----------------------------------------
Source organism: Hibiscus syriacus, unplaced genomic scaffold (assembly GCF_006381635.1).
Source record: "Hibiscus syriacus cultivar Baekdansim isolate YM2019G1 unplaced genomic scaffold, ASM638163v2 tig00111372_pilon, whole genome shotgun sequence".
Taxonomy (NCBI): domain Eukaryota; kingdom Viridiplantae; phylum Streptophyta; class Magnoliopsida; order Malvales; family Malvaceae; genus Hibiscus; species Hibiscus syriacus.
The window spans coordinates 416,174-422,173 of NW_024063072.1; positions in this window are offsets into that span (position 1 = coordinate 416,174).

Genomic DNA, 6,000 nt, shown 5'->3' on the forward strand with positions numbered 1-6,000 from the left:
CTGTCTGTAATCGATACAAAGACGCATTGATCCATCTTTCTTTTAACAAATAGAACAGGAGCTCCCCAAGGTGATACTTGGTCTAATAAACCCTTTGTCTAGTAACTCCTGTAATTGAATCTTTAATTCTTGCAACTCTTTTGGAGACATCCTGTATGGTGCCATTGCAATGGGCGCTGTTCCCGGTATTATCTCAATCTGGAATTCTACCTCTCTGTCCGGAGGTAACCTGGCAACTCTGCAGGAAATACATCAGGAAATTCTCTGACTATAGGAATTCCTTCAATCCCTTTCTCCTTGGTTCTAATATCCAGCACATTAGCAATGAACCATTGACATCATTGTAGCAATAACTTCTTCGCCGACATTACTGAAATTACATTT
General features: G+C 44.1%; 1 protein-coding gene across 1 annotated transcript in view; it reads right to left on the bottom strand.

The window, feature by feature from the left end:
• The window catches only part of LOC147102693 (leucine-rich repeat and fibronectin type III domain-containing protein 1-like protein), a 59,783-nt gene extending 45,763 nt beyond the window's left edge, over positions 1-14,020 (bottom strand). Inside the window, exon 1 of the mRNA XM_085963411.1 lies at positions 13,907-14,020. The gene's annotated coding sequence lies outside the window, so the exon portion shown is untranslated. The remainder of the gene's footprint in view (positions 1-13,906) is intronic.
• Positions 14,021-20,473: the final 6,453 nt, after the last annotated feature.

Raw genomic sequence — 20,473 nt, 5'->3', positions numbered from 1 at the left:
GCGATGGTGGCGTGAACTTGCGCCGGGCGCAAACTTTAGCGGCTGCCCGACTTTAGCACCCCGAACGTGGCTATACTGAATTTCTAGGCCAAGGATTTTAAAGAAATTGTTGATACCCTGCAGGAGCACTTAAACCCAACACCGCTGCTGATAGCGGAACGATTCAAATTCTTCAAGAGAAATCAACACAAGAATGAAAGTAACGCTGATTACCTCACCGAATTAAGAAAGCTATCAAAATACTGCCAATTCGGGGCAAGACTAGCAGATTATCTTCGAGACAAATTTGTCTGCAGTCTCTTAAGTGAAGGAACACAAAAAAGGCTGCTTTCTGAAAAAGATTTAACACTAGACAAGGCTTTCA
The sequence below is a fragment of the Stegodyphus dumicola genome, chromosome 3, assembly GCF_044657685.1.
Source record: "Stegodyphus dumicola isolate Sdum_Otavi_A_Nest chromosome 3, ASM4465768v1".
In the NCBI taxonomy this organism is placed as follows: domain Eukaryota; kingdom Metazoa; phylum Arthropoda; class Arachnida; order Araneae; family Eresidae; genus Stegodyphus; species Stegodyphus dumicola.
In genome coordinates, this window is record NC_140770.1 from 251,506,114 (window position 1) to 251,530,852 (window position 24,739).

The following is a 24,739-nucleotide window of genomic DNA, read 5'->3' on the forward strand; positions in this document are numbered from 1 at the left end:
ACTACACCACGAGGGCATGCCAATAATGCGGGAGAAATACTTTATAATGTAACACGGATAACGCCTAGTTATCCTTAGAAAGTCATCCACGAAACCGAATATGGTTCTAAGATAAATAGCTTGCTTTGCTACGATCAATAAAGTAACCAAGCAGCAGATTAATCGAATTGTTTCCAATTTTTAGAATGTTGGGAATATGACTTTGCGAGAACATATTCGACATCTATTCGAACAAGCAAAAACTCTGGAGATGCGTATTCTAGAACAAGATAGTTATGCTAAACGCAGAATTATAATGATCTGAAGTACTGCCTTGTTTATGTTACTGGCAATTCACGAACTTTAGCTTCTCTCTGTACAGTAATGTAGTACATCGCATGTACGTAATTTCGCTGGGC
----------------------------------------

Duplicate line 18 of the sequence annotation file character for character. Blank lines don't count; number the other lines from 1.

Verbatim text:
ACTACACCACGAGGGCATGCCAATAATGCGGGAGAAATACTTTATAATGTAACACGGATAACGCCTAGTTATCCTTAGAAAGTCATCCACGAAACCGAATATGGTTCTAAGATAAATAGCTTGCTTTGCTACGATCAATAAAGTAACCAAGCAGCAGATTAATCGAATTGTTTCCAATTTTTAGAATGTTGGGAATATGACTTTGCGAGAACATATTCGACATCTATTCGAACAAGCAAAAACTCTGGAGATGCGTATTCTAGAACAAGATAGTTATGCTAAACGCAGAATTATAATGATCTGAAGTACTGCCTTGTTTATGTTACTGGCAATTCACGAACTTTAGCTTCTCTCTGTACAGTAATGTAGTACATCGCATGTACGTAATTTCGCTGGGC